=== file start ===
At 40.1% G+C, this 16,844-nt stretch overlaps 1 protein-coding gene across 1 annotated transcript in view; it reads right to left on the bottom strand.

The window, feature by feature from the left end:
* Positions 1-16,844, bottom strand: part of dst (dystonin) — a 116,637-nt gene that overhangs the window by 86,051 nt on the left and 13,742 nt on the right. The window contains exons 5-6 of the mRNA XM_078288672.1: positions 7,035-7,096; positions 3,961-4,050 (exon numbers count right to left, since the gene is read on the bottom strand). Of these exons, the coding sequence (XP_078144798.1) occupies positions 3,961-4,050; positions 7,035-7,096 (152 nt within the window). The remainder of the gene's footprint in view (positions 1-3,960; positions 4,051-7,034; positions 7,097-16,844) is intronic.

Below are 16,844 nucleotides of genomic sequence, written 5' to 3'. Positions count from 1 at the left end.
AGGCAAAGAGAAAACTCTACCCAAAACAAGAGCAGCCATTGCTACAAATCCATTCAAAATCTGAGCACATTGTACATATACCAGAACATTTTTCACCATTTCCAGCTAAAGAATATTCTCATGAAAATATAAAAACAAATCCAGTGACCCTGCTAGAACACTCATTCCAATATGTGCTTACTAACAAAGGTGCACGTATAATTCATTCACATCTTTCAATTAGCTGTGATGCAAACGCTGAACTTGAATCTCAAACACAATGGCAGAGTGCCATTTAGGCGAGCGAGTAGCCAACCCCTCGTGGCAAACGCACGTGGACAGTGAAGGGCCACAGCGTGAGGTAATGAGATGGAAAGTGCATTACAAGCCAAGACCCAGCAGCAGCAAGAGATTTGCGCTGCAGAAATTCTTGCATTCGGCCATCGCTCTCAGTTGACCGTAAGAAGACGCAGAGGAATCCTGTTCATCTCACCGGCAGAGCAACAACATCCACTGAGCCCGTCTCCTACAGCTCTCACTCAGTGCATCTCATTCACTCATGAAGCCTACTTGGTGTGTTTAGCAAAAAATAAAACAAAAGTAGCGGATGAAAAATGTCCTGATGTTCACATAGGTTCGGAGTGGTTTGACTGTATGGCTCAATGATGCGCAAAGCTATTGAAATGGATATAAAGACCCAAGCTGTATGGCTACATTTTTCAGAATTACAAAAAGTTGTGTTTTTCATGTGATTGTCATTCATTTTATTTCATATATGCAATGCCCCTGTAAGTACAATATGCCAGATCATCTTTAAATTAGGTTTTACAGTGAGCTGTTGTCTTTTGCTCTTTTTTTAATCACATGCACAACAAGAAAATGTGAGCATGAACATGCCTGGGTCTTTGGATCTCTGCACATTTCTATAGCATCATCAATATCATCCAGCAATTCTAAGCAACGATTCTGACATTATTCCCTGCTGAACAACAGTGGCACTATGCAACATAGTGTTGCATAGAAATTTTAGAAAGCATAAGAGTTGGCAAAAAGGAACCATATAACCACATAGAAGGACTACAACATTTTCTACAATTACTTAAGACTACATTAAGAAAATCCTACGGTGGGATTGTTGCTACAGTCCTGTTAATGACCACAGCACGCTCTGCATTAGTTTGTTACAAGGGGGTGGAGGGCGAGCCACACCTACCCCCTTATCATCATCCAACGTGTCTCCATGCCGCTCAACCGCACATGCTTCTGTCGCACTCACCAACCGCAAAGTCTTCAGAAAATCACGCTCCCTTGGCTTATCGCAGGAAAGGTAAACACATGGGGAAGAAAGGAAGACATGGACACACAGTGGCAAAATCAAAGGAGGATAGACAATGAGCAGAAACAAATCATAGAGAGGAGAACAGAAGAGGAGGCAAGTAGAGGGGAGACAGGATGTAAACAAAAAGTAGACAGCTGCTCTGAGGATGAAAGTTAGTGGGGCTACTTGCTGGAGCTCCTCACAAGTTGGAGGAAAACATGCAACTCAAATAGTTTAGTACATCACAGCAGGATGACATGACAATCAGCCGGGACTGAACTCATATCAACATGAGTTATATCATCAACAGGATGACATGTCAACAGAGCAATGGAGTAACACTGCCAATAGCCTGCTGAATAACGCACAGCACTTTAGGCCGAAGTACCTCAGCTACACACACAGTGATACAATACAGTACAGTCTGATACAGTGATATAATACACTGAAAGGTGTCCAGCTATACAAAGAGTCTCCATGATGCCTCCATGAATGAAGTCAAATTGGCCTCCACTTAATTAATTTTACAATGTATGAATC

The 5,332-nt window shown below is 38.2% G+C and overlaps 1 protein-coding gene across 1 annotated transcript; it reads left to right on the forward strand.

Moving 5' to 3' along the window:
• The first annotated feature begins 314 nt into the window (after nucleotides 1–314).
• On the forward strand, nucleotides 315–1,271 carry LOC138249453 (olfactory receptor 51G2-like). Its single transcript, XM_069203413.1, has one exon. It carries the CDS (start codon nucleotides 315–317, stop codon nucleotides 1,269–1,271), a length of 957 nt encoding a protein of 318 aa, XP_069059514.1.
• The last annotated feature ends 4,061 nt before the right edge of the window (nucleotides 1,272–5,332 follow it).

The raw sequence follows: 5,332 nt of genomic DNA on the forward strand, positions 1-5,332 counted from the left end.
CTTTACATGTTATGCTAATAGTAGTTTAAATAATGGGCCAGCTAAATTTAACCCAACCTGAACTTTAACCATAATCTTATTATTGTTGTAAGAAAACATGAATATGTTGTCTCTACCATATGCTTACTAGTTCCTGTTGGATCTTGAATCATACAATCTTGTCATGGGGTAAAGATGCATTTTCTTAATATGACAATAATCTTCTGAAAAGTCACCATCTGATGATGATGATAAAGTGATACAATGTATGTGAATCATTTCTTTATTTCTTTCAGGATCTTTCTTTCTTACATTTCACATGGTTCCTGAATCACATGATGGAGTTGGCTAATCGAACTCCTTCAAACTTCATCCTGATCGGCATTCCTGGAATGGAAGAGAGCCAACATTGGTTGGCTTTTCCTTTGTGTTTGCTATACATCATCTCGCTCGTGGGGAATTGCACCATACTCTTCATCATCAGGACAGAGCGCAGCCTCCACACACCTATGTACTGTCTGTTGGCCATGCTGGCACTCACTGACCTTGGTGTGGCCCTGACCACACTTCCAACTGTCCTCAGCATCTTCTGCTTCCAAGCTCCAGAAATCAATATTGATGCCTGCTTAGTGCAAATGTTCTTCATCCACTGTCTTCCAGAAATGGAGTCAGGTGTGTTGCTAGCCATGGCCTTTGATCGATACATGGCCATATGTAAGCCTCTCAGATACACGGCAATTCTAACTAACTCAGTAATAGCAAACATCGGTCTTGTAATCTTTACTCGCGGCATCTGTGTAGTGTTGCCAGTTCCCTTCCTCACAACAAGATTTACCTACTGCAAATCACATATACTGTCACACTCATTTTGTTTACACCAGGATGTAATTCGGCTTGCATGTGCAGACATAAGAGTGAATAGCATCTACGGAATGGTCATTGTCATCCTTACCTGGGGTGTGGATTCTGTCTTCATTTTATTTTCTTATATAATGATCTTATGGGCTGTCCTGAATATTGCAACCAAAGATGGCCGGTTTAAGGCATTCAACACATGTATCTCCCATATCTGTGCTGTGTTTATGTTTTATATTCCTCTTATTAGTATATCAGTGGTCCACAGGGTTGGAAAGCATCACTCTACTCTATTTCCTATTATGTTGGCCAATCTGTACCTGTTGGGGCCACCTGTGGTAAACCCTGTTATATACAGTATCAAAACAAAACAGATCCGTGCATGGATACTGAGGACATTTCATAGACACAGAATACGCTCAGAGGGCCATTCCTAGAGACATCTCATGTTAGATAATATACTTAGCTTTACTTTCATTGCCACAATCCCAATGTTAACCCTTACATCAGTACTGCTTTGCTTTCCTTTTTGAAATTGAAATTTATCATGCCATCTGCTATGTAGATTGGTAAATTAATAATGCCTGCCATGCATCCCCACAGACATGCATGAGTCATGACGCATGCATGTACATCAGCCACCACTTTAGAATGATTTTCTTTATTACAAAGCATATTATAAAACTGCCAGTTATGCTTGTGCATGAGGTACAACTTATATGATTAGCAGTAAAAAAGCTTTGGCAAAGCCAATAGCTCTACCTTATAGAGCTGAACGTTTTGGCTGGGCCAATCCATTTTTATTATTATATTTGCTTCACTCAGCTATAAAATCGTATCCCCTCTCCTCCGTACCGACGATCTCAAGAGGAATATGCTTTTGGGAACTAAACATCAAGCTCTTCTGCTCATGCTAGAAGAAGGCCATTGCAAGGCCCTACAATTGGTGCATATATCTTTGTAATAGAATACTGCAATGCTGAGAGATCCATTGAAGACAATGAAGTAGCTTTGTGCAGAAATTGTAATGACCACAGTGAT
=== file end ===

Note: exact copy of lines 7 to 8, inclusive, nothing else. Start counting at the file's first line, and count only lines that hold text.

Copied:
Moving 5' to 3' along the window:
• The first annotated feature begins 314 nt into the window (after nucleotides 1–314).